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Good, Bucy, Elson & Drescher, attorneys at law

Taking a Dementia Patient to the Doctor

People suffering from dementia are losing many aspects of brain function that once came easily to them. They suffer from memory issues; they lose ability to process and convey their thoughts and feelings; they struggle with normal, everyday tasks. However, with all this loss, dementia patients can be very good at masking their symptoms from others, including their doctors. Even when cognitive abilities are affected by disease, dementia does not lower a person’s IQ, leaving them quite effective in convincing a doctor that nothing is wrong.

There are a few things that can be done to help ensure the doctor is getting the proper information. First, try to make an appointment with a geriatrician, a doctor specializing in aging. Because of their field, a geriatrician is less likely to be misled by masking. Writing a letter to the physician prior to the appointment is also not a bad idea. Be sure to list specific incidences that are of concern to you, including the frequency of the event and even the actual dates, if you have them. The more specific information the doctor has, the better he or she will be in asking the right questions and not being side-tracked by the patient’s avoidance techniques.

During the appointment, don’t be afraid to chime in and answer the physician’s questions when you feel your loved one is not answering accurately. For instance, if the doctor asks “Can you use the phone?” and your loved one responds, “Yes!”, make sure the doctor knows that this means they can only speak to whomever is calling, but becomes completely confused if they need to pick up the phone and dial a number.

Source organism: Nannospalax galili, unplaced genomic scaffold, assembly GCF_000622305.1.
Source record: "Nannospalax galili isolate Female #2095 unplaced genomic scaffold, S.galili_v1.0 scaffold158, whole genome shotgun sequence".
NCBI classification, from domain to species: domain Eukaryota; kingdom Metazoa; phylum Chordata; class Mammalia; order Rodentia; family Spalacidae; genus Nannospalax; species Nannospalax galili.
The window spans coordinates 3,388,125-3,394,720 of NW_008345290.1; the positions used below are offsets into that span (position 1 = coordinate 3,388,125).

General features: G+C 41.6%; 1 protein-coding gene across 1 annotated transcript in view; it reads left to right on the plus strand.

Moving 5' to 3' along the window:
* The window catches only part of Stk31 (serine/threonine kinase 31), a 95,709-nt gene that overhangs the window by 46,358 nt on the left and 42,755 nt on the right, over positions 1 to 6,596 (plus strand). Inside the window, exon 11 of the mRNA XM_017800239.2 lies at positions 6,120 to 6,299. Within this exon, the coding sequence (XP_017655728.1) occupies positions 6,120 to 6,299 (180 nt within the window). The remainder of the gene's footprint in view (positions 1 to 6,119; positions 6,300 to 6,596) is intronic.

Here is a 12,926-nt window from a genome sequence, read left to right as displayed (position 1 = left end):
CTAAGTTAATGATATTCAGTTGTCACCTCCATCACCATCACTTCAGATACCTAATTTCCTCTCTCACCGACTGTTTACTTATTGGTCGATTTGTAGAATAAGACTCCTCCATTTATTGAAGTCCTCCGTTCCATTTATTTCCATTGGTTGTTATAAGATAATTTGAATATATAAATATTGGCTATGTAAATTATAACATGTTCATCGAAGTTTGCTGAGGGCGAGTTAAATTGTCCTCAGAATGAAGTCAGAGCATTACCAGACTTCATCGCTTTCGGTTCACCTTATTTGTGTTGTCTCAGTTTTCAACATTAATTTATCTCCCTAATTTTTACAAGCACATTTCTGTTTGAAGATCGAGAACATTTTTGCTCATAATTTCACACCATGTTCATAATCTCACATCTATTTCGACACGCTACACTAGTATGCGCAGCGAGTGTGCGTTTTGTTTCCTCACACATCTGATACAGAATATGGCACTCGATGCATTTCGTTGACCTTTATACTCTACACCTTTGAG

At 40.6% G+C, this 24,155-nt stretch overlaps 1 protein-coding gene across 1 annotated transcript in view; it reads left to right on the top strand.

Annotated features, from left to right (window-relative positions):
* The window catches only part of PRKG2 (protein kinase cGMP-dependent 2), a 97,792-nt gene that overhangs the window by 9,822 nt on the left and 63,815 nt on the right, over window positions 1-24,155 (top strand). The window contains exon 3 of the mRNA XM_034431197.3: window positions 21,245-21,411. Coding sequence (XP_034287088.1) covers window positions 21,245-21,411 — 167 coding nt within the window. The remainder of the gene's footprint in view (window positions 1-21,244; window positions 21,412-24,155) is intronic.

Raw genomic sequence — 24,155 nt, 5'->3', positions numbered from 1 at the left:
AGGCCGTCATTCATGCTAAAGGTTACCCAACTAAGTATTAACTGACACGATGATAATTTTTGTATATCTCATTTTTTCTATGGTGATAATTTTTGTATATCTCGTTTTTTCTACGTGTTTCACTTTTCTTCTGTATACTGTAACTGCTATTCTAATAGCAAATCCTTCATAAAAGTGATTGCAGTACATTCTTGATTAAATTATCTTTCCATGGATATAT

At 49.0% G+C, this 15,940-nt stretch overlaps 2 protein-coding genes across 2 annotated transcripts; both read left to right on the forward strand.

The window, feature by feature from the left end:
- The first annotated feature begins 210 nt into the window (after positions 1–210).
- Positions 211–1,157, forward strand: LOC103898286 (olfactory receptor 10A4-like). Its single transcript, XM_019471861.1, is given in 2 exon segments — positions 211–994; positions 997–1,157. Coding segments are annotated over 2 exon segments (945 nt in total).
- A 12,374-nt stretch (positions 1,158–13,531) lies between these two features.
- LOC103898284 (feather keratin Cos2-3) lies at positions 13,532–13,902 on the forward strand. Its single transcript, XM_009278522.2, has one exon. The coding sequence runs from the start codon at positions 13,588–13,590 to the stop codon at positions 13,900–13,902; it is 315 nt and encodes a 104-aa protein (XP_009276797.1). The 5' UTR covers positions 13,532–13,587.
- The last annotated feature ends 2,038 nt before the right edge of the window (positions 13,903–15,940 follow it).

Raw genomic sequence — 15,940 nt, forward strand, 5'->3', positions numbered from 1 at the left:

While this may seem trivial, the information is extremely important to a physician whose goal is to understand where your loved one truly is on a cognitive level. If doctors are not provided with accurate information, they can wrongly conclude that their patient does not need services or assistance from the various agencies. They may also miss an opportunity to order further testing which could result in diagnosis. The few Alzheimer’s drugs that exist work best earliest in the progression of the disease and the earlier they are started the more successful they are.

Your loved one may be unhappy with you for qualifying their answers. If the dementia is more severe, they will forget soon. If not, remember that, even if they do not understand, you are acting in their best interests to get them the best assistance available. If you need someone to talk to about resources, or more specific help, please feel free to contact me to set up a complimentary consultation so that we can discuss how I may be of service.

Cheri Elson
Gray Matters Consulting

Other useful sites:
Elders Hiding Dementia Symptoms from Their Doctor
Dementia Patients Need an Advocate

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Good, Bucy & Elson, Attorneys at Law

Robert W. Good, Attorney at Law
Scott C. Bucy, Attorney at Law
Rheanna Wohosky, Paralegal
Jo Hanna Dorris, Legal Assistant

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